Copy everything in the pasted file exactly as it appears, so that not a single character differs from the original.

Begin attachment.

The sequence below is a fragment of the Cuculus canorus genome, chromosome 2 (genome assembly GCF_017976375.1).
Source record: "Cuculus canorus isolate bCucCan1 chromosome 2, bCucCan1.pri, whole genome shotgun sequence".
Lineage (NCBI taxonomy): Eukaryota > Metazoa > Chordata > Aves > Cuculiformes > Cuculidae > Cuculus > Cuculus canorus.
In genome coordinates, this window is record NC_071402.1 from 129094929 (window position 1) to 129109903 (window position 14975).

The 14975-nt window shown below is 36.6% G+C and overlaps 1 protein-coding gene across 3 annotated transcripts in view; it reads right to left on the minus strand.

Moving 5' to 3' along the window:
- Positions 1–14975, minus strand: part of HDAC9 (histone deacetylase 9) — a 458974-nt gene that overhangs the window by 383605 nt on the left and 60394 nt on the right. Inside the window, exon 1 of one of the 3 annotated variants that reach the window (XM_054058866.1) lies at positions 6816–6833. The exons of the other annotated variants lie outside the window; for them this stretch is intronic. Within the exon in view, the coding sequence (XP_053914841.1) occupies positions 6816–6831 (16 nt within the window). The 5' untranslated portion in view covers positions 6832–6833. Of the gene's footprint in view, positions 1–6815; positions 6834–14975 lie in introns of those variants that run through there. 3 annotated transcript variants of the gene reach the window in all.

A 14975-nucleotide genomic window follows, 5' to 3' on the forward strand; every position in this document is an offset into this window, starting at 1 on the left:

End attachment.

The sequence below is a fragment of the Cuculus canorus genome, chromosome 2 (genome assembly GCF_017976375.1).
Source record: "Cuculus canorus isolate bCucCan1 chromosome 2, bCucCan1.pri, whole genome shotgun sequence".
Lineage (NCBI taxonomy): Eukaryota > Metazoa > Chordata > Aves > Cuculiformes > Cuculidae > Cuculus > Cuculus canorus.
In genome coordinates, this window is record NC_071402.1 from 129094929 (window position 1) to 129109903 (window position 14975).

The 14975-nt window shown below is 36.6% G+C and overlaps 1 protein-coding gene across 3 annotated transcripts in view; it reads right to left on the minus strand.

Moving 5' to 3' along the window:
- Positions 1–14975, minus strand: part of HDAC9 (histone deacetylase 9) — a 458974-nt gene that overhangs the window by 383605 nt on the left and 60394 nt on the right. Inside the window, exon 1 of one of the 3 annotated variants that reach the window (XM_054058866.1) lies at positions 6816–6833. The exons of the other annotated variants lie outside the window; for them this stretch is intronic. Within the exon in view, the coding sequence (XP_053914841.1) occupies positions 6816–6831 (16 nt within the window). The 5' untranslated portion in view covers positions 6832–6833. Of the gene's footprint in view, positions 1–6815; positions 6834–14975 lie in introns of those variants that run through there. 3 annotated transcript variants of the gene reach the window in all.

A 14975-nucleotide genomic window follows, 5' to 3' on the forward strand; every position in this document is an offset into this window, starting at 1 on the left: